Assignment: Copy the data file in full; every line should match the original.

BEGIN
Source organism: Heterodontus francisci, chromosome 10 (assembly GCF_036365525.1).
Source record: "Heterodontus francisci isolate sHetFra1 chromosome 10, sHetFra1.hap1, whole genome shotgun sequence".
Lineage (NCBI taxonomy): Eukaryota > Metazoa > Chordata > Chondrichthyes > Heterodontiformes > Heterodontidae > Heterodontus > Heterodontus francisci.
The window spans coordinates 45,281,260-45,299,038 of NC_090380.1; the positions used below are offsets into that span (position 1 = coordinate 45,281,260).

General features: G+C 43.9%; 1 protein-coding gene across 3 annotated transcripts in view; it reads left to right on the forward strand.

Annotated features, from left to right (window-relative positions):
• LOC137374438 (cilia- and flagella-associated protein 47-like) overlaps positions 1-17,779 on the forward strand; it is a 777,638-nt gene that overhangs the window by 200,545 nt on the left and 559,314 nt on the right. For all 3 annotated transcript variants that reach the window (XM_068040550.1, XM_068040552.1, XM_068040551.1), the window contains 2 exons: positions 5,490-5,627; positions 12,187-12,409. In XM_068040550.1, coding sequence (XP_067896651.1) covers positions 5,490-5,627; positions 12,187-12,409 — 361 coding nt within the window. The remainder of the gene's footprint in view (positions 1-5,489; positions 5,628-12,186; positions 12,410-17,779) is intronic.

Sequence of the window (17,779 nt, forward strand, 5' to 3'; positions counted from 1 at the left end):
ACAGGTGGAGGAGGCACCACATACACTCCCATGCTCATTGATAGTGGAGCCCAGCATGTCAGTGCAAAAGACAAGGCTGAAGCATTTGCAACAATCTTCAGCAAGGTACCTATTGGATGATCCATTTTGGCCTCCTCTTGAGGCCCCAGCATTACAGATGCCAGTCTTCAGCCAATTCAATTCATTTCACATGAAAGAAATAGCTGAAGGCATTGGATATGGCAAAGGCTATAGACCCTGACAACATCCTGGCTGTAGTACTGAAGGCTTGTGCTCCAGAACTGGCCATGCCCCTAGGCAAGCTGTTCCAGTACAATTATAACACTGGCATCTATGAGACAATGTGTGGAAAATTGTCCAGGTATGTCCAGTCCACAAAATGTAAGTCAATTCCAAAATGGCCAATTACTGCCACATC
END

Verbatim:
Source organism: Heterodontus francisci, chromosome 10 (assembly GCF_036365525.1).
Source record: "Heterodontus francisci isolate sHetFra1 chromosome 10, sHetFra1.hap1, whole genome shotgun sequence".
Lineage (NCBI taxonomy): Eukaryota > Metazoa > Chordata > Chondrichthyes > Heterodontiformes > Heterodontidae > Heterodontus > Heterodontus francisci.
The window spans coordinates 45,281,260-45,299,038 of NC_090380.1; the positions used below are offsets into that span (position 1 = coordinate 45,281,260).

General features: G+C 43.9%; 1 protein-coding gene across 3 annotated transcripts in view; it reads left to right on the forward strand.

Annotated features, from left to right (window-relative positions):
• LOC137374438 (cilia- and flagella-associated protein 47-like) overlaps positions 1-17,779 on the forward strand; it is a 777,638-nt gene that overhangs the window by 200,545 nt on the left and 559,314 nt on the right. For all 3 annotated transcript variants that reach the window (XM_068040550.1, XM_068040552.1, XM_068040551.1), the window contains 2 exons: positions 5,490-5,627; positions 12,187-12,409. In XM_068040550.1, coding sequence (XP_067896651.1) covers positions 5,490-5,627; positions 12,187-12,409 — 361 coding nt within the window. The remainder of the gene's footprint in view (positions 1-5,489; positions 5,628-12,186; positions 12,410-17,779) is intronic.

Sequence of the window (17,779 nt, forward strand, 5' to 3'; positions counted from 1 at the left end):
ACAGGTGGAGGAGGCACCACATACACTCCCATGCTCATTGATAGTGGAGCCCAGCATGTCAGTGCAAAAGACAAGGCTGAAGCATTTGCAACAATCTTCAGCAAGGTACCTATTGGATGATCCATTTTGGCCTCCTCTTGAGGCCCCAGCATTACAGATGCCAGTCTTCAGCCAATTCAATTCATTTCACATGAAAGAAATAGCTGAAGGCATTGGATATGGCAAAGGCTATAGACCCTGACAACATCCTGGCTGTAGTACTGAAGGCTTGTGCTCCAGAACTGGCCATGCCCCTAGGCAAGCTGTTCCAGTACAATTATAACACTGGCATCTATGAGACAATGTGTGGAAAATTGTCCAGGTATGTCCAGTCCACAAAATGTAAGTCAATTCCAAAATGGCCAATTACTGCCACATC